If your cat has wounds, the first thing your veterinarian will do is irrigate the wound. The wound will need to be cleaned of dead tissue in order to provide a space for the pus to drain. Antibiotic therapy will be started, which may continue for a long period of time until the infection has been fully resolved.
If there is a fracture in the bone, your veterinarian will stabilize it to prevent further damage to the surrounding tissues and bone. Surgery to stabilize the fracture, and implants or other fixation material may be used, depending on the location and severity of the fracture. If the fracture is severe, there is a chance that the infection will spread to other parts of body. This will need to be taken into account, especially if there is too much damaged bone or tissue damage. In some cases amputation of a digit, tail, or limb may be a more practical solution, and a more effective strategy for saving the life of your cat.
If an implant is placed, your veterinarian will remove it after the fracture and wound have healed. Follow-up care generally involves x-ray examinations at regular intervals in order to monitor the progress of treatment.
Living and Management
Your cat's activity will need to be restricted during the treatment and healing phase. The bone will remain unstable for some time, and in the case of amputation, your cat will need to learn to compensate for the loss of the limb. Depending on the severity of the infection, treatment can be a costly and long-term process.
Acute cases respond well as opposed to chronic cases, which require long-term therapy along with surgical intervention. If the infection is not responding well to antibiotic treatment, your veterinarian will take additional samples to determine a more suitable antibiotic. Similarly, if the fracture is taking too long to stabilize, another round of surgery may need to be performed.
You will need to revisit your veterinarian at regular intervals so that your doctor can follow your cat's progress through laboratory testing and x-ray examinations. Follow your veterinarian's guidelines strictly, giving medication only at the prescribed time and only in the exact prescribed dosage. Missing the dosage or changing the dosage of antibiotics may lead to treatment failure and further complications.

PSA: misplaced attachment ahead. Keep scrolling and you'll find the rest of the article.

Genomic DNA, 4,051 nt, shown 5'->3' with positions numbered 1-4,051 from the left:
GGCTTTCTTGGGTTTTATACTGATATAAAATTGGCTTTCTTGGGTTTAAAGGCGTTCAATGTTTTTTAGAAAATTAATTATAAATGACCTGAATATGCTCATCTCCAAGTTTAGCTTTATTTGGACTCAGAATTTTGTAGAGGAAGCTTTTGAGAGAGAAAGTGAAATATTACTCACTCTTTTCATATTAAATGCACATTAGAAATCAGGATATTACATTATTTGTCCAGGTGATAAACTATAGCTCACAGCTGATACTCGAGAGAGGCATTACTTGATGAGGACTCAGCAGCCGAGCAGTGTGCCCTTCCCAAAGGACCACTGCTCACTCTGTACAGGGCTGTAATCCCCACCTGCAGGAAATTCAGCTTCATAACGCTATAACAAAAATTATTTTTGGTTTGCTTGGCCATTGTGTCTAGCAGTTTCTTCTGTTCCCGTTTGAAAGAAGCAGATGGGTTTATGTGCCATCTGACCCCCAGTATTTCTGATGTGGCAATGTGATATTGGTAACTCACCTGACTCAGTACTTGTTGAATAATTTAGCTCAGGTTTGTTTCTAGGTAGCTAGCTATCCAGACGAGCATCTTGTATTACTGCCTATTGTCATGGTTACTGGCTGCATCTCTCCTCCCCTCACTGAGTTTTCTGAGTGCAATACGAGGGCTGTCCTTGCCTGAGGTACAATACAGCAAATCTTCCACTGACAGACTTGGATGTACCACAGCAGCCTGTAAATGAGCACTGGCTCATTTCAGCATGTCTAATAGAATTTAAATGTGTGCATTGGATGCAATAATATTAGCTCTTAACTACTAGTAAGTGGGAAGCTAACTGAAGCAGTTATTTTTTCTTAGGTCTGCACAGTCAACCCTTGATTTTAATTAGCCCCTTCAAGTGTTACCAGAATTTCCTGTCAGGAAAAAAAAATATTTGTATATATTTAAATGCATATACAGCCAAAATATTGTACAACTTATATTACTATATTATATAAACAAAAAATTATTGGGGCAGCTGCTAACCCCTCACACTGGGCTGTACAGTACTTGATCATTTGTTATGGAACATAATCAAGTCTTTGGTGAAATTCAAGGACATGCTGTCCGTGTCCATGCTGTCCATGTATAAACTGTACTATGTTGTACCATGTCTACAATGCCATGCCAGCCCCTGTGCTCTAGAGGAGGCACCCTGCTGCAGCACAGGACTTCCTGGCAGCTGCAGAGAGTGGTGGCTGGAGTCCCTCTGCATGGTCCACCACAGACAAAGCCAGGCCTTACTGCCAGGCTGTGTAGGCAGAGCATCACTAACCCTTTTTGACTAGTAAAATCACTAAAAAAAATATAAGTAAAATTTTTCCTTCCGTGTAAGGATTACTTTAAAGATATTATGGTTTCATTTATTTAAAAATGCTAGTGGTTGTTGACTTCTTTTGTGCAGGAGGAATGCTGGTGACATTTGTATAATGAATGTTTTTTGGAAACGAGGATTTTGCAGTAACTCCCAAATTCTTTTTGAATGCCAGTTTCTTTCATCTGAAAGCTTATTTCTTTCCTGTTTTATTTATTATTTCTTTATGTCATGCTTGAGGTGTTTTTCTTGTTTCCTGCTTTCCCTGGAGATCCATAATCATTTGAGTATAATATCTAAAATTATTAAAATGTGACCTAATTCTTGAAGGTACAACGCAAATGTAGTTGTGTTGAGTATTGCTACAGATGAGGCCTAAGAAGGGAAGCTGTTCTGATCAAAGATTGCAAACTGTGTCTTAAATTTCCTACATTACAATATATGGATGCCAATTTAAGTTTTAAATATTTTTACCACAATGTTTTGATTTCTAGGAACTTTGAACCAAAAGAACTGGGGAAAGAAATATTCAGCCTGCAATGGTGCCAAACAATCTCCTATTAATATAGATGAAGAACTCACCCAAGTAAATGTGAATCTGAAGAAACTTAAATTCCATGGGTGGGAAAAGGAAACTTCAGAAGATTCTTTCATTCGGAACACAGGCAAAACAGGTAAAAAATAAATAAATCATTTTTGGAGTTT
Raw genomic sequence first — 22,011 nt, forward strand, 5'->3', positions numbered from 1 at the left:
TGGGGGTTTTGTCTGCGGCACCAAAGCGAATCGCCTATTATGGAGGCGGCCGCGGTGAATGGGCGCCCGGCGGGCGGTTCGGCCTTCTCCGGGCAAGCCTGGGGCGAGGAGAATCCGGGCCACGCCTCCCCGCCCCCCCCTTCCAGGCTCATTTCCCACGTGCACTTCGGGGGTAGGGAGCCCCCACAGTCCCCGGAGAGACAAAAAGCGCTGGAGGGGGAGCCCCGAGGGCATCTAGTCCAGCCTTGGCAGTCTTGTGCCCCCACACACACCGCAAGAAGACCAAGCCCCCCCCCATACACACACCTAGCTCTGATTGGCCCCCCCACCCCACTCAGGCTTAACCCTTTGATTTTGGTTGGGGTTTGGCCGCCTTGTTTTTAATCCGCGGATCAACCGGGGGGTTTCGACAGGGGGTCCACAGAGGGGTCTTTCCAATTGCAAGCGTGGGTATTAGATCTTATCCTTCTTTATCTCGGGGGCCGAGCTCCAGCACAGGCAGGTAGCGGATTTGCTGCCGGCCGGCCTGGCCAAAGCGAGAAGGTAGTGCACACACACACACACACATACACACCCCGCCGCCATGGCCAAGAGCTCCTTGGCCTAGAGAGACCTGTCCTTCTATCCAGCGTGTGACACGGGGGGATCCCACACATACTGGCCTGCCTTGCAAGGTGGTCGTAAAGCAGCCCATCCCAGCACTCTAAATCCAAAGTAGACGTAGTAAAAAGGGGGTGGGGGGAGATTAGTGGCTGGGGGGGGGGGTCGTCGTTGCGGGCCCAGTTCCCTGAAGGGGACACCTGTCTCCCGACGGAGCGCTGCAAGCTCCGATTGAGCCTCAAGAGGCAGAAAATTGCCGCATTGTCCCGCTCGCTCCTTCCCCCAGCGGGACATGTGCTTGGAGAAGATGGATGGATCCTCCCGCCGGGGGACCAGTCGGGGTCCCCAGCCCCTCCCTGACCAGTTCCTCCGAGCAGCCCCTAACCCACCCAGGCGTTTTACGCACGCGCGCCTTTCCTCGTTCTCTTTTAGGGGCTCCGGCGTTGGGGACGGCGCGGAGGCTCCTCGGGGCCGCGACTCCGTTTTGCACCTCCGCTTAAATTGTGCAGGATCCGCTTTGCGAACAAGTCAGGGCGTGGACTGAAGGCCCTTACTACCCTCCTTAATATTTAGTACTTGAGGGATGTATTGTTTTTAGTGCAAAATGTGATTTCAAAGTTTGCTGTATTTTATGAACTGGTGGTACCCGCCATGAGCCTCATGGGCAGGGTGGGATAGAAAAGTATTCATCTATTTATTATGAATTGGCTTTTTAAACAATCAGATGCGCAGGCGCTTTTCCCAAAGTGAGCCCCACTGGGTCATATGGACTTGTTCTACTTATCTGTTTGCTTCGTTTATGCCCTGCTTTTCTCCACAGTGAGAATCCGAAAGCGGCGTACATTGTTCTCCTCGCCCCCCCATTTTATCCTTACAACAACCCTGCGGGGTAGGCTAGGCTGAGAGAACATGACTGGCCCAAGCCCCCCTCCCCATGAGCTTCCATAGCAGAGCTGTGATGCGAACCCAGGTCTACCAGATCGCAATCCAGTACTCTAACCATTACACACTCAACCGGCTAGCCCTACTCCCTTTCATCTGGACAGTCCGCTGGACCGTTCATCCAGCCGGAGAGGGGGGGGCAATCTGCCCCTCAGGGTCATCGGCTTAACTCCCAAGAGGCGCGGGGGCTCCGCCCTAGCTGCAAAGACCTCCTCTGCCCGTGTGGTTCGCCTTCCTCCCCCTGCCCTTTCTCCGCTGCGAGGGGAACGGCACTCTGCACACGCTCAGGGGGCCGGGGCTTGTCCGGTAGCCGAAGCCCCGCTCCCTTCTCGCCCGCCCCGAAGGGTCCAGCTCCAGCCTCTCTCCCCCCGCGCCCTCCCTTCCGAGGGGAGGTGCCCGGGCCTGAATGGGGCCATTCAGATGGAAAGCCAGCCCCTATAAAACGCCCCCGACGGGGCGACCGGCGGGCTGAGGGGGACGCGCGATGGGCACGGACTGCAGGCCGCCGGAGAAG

As movement will need to be restricted until the fracture is fully stabilized and the infection controlled, you will need to keep your cat in a stress free environment, away from active children and other pets. Cage rest may be an option, with a litter box close enough so that your cat does not need to make an effort to reach it. In addition, good nutrition during this time will ensure rapid healing. Ask your veterinarian for suggestions regarding foods and supplements to promote bone healing.
The final prognosis depends on the location of the infection, the extent of the problem, the type of fracture, the type of infection, the surgical intervention that has been performed, and your cat's individual response to the treatment.
The prediction of a disease’s outcome in advance
A product made of fluid, cell waste, and cells
An in-depth examination of the properties of urine; used to determine the presence or absence of illness
A medical condition in which bone and bone marrow becomes inflamed
Something that is related to the whole body and not just one particular part or organ
An attachment of the zygote inside the uterus
The process of removing all or part of a body part; usually refers to a limb (arm or leg) and is done for medical reasons.
The process of removing tissue to examine it, usually for medical reasons.
Anything that is grafted into the body
Term used to imply that a situation or condition is more severe than usual; also used to refer to a disease having run a short course or come on suddenly.
Any type of pain or tenderness or lack of soundness in the feet or legs of animals